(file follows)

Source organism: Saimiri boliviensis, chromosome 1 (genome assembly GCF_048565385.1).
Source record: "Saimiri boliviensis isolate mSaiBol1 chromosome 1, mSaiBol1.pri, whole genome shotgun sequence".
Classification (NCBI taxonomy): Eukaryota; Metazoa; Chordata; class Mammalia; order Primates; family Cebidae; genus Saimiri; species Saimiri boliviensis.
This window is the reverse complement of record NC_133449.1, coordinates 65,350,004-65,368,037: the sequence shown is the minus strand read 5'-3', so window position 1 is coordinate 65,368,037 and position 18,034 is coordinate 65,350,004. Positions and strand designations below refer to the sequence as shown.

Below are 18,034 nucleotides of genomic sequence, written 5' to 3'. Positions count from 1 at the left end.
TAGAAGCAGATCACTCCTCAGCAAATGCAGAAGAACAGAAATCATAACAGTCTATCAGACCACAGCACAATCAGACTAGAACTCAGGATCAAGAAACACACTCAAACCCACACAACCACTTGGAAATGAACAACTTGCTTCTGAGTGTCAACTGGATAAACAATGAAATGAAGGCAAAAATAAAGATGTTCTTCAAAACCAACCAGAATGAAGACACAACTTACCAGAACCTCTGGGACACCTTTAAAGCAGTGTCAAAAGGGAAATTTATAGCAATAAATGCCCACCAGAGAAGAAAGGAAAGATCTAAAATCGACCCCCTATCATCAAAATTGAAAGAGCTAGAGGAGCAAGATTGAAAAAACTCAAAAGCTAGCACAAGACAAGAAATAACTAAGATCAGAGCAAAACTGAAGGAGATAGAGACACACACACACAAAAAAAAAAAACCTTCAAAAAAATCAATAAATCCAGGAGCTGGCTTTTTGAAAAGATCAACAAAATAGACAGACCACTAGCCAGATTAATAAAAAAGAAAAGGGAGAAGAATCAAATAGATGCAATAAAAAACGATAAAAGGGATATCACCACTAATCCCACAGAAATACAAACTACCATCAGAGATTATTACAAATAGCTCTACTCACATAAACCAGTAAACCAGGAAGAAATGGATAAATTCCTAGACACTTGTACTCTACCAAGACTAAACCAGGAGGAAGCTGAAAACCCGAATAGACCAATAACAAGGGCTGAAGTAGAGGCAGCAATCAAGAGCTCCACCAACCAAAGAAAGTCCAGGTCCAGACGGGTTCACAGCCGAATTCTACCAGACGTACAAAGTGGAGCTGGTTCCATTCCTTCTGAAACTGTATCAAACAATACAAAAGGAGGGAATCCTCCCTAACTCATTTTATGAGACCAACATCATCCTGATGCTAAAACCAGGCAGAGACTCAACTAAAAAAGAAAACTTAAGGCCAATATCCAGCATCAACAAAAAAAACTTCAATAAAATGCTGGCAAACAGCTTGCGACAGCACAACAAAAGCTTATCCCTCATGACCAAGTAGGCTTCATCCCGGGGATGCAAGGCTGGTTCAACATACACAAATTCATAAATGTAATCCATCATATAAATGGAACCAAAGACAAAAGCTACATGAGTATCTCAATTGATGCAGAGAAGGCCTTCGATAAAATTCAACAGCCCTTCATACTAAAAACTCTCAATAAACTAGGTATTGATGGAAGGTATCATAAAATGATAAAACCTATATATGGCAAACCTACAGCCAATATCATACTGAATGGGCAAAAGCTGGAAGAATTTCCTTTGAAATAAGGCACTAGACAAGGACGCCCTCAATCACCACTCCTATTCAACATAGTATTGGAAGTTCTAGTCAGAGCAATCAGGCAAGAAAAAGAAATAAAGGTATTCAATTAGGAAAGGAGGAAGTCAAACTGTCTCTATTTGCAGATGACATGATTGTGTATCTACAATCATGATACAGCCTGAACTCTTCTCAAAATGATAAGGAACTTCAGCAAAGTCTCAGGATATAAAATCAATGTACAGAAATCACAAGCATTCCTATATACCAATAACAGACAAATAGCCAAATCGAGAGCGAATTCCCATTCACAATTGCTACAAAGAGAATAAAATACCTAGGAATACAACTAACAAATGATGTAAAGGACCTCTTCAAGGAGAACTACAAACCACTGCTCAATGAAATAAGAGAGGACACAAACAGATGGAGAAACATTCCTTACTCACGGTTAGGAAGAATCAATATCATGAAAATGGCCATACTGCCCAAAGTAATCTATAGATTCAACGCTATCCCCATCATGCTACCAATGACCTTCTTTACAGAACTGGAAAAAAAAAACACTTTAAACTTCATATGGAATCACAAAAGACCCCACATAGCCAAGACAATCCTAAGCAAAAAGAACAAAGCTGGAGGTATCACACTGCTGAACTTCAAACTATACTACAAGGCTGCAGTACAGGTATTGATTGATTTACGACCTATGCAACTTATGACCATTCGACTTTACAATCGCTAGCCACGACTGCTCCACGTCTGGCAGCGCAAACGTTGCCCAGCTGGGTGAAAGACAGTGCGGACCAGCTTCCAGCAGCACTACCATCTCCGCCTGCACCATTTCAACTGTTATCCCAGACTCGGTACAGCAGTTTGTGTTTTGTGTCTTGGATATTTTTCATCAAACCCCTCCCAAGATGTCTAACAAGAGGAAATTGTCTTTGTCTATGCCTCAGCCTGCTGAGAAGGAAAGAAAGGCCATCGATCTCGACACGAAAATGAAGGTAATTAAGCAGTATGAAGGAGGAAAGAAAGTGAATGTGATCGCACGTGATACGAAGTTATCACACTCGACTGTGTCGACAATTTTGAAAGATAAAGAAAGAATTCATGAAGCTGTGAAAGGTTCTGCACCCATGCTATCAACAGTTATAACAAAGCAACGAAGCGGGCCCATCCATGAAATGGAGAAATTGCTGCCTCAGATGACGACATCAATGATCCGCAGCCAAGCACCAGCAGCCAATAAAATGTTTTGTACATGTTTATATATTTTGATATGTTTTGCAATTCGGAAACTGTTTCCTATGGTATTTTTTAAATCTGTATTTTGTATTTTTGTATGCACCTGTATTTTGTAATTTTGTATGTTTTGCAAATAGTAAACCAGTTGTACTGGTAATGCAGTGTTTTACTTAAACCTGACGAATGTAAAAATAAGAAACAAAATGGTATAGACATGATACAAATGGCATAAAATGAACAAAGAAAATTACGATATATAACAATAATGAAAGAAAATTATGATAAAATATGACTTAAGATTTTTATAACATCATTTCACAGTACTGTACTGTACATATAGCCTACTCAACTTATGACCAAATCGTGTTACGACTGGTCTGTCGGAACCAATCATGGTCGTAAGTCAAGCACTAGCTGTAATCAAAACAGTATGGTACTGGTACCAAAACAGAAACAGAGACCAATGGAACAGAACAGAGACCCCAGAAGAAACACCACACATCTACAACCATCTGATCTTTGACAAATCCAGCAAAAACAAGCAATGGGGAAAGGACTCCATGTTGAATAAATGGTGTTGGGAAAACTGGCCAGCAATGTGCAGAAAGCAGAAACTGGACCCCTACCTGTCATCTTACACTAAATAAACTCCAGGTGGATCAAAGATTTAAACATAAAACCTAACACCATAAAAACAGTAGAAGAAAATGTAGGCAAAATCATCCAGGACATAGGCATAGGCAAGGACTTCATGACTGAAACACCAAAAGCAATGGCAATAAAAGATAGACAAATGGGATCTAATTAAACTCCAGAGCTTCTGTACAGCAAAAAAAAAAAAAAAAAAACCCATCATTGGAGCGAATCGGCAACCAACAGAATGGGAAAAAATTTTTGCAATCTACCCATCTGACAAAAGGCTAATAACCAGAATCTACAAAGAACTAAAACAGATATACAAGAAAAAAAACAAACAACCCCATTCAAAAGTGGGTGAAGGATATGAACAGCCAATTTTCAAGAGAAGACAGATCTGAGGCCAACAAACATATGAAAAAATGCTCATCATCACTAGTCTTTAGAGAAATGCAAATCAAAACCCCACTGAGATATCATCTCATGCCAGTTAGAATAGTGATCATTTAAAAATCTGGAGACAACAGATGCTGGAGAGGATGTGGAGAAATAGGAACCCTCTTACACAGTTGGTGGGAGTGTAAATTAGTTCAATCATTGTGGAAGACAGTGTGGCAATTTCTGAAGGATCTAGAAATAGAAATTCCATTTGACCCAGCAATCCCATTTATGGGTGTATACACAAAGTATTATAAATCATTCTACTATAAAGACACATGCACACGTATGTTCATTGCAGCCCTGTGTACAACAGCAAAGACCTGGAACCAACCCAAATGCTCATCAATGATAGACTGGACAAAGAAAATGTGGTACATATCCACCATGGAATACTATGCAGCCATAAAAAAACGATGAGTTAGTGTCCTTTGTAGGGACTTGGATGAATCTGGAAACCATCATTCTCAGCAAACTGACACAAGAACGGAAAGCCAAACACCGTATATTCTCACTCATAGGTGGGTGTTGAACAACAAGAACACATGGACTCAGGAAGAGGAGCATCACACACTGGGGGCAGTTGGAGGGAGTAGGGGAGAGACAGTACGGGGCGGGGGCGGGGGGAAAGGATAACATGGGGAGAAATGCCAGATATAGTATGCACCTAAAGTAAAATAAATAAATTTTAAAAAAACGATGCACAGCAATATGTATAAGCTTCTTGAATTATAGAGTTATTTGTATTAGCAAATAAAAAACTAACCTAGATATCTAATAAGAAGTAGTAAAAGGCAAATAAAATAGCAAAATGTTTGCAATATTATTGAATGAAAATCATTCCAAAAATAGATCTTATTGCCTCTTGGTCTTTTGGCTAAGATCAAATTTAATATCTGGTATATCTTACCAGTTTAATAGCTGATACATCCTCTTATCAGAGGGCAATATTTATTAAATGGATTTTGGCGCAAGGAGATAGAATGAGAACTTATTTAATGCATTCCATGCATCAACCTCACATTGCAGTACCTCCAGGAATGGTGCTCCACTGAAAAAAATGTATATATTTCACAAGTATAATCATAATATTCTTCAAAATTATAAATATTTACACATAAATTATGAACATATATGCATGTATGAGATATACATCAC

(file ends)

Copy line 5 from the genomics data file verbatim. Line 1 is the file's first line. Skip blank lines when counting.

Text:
Below are 18,034 nucleotides of genomic sequence, written 5' to 3'. Positions count from 1 at the left end.